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Physical vs logical threads question RRS feed

  • Question

  • Hello,

    I understand that starting from .NET 2.0 there is no 1-1 correlation between physical and logical threads, that it is usuall that more than one logical thread is running on 1 phyisical thread.

    What I'm interested in is can we get any information via managed environment on information about logical threads residing on which physical threads.

    While I realize that it is impossible to see for example how much memory each logical thread is consuming, but knowing which logical threads operate on which physical one we can obtain some sort of information via Performance Counters.

    Is my reasoning correct on this?

    Basically I'd like to be able to monitor threads in my applications a little better.

    So, is it possible to obtain any information about which logical threads belong to which physical ones and then use this information to feed this to performance counters?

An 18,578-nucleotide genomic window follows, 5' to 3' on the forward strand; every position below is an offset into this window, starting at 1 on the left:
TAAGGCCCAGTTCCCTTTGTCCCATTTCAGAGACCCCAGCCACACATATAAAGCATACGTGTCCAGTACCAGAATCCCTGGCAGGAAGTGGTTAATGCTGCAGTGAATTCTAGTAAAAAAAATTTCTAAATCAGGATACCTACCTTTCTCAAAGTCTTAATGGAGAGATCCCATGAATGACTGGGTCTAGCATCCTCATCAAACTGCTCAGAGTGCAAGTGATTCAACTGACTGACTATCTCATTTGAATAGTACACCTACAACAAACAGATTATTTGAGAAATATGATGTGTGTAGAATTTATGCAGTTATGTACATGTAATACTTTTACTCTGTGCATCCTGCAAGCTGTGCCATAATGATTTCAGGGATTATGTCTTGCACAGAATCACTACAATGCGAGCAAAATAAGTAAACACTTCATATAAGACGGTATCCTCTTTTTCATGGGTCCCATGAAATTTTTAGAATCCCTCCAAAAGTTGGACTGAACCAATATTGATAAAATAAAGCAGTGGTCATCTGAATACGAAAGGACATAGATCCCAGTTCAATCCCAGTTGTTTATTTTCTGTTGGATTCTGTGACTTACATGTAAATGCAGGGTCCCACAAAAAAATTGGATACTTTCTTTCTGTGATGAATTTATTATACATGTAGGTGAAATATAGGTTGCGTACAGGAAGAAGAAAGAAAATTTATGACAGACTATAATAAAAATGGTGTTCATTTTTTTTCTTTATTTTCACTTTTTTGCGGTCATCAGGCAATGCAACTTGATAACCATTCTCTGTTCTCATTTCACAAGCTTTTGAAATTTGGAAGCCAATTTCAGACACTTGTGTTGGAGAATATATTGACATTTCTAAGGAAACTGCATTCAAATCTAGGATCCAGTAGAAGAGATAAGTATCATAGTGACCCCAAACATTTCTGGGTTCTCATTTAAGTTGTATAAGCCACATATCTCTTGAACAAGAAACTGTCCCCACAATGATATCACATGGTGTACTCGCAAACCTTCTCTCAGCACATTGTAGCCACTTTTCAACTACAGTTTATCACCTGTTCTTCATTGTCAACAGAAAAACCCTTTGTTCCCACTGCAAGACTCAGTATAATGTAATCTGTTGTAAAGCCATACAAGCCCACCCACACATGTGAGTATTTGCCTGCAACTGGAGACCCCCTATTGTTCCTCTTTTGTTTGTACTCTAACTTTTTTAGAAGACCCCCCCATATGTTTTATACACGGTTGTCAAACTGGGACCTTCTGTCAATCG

Thanks a lot in advance for any information.

    Marcin Waligora
    Thursday, October 9, 2008 7:50 PM

Answers

  • It depends on the CLR host you are using.  The default host, the one you get when you run a .exe on Windows has a one-to-one mapping between Thread instances and Windows threads.  SQL Server 2005 is a host that is rumored to not use physical Windows threads but fibers.  Not so sure if that's actually true, it was planned though.

    Threads don't own memory, other than the one megabyte chunk reserved for their stack.  All other memory they may touch is shared between all other threads in the process.  Correspondingly, there are no Performance Counters that let you measure anything like "how much memory each logical thread is consuming".

    The ProcessThread class is the class that encapsules physical threads in the process, get it from Process.Threads property.  It is not possible to map a ProcessThread to a Thread instance unless you can P/Invoke the GetCurrentThreadId() API function in the Thread's code so you can compare it to ProcessThread.Id.  This is not practical for any other thread than the one that is updating your thread statistics.

    Hans Passant.
    • Marked as answer by Zhi-Xin Ye Thursday, October 16, 2008 5:34 AM
    Thursday, October 9, 2008 9:31 PM